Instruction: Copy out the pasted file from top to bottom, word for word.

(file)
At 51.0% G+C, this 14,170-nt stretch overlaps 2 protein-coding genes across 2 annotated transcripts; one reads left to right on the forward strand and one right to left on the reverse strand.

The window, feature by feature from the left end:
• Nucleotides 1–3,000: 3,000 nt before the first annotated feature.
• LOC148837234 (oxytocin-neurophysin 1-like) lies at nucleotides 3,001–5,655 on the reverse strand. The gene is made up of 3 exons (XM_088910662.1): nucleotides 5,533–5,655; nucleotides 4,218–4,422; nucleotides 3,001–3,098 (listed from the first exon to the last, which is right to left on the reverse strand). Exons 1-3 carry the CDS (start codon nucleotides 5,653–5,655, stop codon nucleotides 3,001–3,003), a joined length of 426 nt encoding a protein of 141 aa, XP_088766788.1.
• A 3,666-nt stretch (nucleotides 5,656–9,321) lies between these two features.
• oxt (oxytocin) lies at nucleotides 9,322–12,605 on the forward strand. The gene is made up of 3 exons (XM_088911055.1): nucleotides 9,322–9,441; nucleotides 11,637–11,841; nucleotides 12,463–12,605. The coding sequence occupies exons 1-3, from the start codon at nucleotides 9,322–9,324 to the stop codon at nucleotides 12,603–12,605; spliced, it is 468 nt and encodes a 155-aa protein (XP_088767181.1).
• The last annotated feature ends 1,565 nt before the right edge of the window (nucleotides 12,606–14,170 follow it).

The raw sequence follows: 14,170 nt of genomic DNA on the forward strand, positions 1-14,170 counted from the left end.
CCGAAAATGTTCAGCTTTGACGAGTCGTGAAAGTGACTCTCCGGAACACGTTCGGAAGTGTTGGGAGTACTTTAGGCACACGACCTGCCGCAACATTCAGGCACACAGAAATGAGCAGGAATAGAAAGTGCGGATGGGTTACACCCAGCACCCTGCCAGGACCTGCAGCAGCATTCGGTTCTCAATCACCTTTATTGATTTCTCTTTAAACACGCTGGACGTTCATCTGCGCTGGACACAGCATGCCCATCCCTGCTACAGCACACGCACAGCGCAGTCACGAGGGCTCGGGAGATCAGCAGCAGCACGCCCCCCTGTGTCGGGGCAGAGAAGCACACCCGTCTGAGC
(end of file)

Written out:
At 51.0% G+C, this 14,170-nt stretch overlaps 2 protein-coding genes across 2 annotated transcripts; one reads left to right on the forward strand and one right to left on the reverse strand.

The window, feature by feature from the left end:
• Nucleotides 1–3,000: 3,000 nt before the first annotated feature.
• LOC148837234 (oxytocin-neurophysin 1-like) lies at nucleotides 3,001–5,655 on the reverse strand. The gene is made up of 3 exons (XM_088910662.1): nucleotides 5,533–5,655; nucleotides 4,218–4,422; nucleotides 3,001–3,098 (listed from the first exon to the last, which is right to left on the reverse strand). Exons 1-3 carry the CDS (start codon nucleotides 5,653–5,655, stop codon nucleotides 3,001–3,003), a joined length of 426 nt encoding a protein of 141 aa, XP_088766788.1.
• A 3,666-nt stretch (nucleotides 5,656–9,321) lies between these two features.
• oxt (oxytocin) lies at nucleotides 9,322–12,605 on the forward strand. The gene is made up of 3 exons (XM_088911055.1): nucleotides 9,322–9,441; nucleotides 11,637–11,841; nucleotides 12,463–12,605. The coding sequence occupies exons 1-3, from the start codon at nucleotides 9,322–9,324 to the stop codon at nucleotides 12,603–12,605; spliced, it is 468 nt and encodes a 155-aa protein (XP_088767181.1).
• The last annotated feature ends 1,565 nt before the right edge of the window (nucleotides 12,606–14,170 follow it).

The raw sequence follows: 14,170 nt of genomic DNA on the forward strand, positions 1-14,170 counted from the left end.
CCGAAAATGTTCAGCTTTGACGAGTCGTGAAAGTGACTCTCCGGAACACGTTCGGAAGTGTTGGGAGTACTTTAGGCACACGACCTGCCGCAACATTCAGGCACACAGAAATGAGCAGGAATAGAAAGTGCGGATGGGTTACACCCAGCACCCTGCCAGGACCTGCAGCAGCATTCGGTTCTCAATCACCTTTATTGATTTCTCTTTAAACACGCTGGACGTTCATCTGCGCTGGACACAGCATGCCCATCCCTGCTACAGCACACGCACAGCGCAGTCACGAGGGCTCGGGAGATCAGCAGCAGCACGCCCCCCTGTGTCGGGGCAGAGAAGCACACCCGTCTGAGC